"Eidos is excited to be involved with the new console platform from Microsoft, and we plan on providing content for it," said Mike McGarvey, chief operating officer of Eidos Inc., creator of Lara Croft and the Tomb Raider series, in a written statement. "Our developers are enthused by what they have seen in this technology."
    Other publishers who said they plan to work with Microsoft include Hasbro, Bungie and Acclaim.
    Microsoft sees the home entertainment market as being an untapped goldmine. Sony has made millions with its PlayStation, and is expected to make even more with the just released PlayStation 2.
    Microsoft's previous attempts to crack the market, though, have fallen somewhat flat. In 1998, the company announced plans to team with Sega, which used Windows CE on its Dreamcast units. And while Dreamcast sales have been moderately strong, game developers haven't embraced CE, opting instead to write their code using Sega's own language.
    
Games and movies

    The X-Box is more than just a gaming device, though. Like the PlayStation 2, it includes a DVD player, which will allow owners to watch movies or listen to music CDs on the machine when they're not playing games. This integration of entertainment modes has been predicted as a model for the future. Rather than several separate machines, you'll be able to own one that can take care of all of your home entertainment desires.
    "There is a piece of real estate in the household that is increasing in value - and that's the place right above or right below the TV set," said Taylor. "It sounds to me like Microsoft sees this as strategically important enough to them that they are willing to make the investment."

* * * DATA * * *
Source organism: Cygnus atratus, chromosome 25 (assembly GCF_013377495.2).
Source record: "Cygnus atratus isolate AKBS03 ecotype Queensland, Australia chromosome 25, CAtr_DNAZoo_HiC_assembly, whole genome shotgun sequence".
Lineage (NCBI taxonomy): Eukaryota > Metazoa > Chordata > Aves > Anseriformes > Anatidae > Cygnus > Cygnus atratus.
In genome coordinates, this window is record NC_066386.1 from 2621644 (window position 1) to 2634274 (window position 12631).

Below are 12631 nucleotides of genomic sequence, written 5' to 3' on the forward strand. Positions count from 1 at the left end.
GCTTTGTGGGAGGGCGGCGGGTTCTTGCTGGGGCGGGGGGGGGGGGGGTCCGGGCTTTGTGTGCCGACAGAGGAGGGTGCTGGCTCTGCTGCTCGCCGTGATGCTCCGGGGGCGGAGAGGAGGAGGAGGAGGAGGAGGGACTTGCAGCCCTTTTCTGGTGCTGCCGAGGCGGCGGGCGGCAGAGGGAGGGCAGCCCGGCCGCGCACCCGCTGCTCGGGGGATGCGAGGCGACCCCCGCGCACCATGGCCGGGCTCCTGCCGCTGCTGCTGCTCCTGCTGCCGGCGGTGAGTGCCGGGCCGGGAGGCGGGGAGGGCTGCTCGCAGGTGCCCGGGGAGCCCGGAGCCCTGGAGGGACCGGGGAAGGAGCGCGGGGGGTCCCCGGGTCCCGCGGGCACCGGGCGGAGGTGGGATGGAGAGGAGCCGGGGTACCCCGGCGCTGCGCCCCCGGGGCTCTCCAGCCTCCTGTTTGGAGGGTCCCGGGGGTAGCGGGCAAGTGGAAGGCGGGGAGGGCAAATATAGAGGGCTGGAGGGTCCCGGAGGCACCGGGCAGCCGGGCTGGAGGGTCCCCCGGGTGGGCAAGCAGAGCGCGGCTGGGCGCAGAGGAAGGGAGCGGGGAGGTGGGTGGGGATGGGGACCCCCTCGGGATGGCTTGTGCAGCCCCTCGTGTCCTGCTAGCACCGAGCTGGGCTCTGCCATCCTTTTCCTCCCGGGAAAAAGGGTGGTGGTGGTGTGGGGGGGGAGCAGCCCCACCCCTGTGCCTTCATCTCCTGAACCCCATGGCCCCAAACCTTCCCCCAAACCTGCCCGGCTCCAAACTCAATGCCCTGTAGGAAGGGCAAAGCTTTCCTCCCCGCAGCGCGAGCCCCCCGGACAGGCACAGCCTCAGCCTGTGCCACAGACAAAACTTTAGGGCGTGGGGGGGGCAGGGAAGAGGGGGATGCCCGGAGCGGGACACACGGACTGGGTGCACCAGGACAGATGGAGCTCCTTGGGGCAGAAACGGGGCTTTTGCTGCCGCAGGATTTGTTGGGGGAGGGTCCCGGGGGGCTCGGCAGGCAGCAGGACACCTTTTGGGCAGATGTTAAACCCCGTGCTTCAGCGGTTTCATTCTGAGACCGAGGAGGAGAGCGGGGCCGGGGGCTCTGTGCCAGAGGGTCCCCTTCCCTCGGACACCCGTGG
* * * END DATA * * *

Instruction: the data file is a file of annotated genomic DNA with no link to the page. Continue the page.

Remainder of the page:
"Microsoft is a technology company with resources that are the envy of other companies," Taylor added. "They're definitely going to make some waves, but its not going to be easy."
    While the X-Box has the strength of Microsoft's name behind it, the company faces a tough battle to get into America's living rooms. Sony will have a one-year head start with its powerful PlayStation 2, which has received glowing reviews from both industry and mainstream media outlets.
    The PlayStation name brand is also the most recognized in the gaming world. Its "backward compatibility" feature, which allows games from the PlayStation's first incarnation to be played on the new system, is seen as a significant strength. The X-Box will not be compatible with PC games, but few see that as a major detriment.
    "For Microsoft, that's a non-issue," said Taylor. "Their intent is to build an installed base. That said, it (compatibility) is going to help Sony maximize its software unit sales this year for the PlayStation 1. It makes sense for Sony. It's a good marketing hook, but it won't have a real impact on sales."
    Meanwhile, graphicNintendo plans to launch its own next generation console soon. Dubbed "Dolphin," the machine is still something of a mystery. Nintendo announced its existence last year at the Electronic Entertainment Expo in Los Angeles, but did not show any screen shots or gameplay footage. Since that announcement, the company has remained silent on the Dolphin. No images have leaked out yet, something that's rather astonishing in the leak-prone world of electronic gaming.
    Nintendo insisted until late Thursday that the Dolphin would be available worldwide for the 2000 holiday shopping season. The company did an abrupt about-face that evening, changing the North America and Europe launch date to the first half of 2001.
    Despite the formidable competition, analysts say you shouldn't count out Microsoft.
    "This is not about technology," said Taylor. "It's about fun." Back to top
    -- Click here to send e-mail to Chris Morris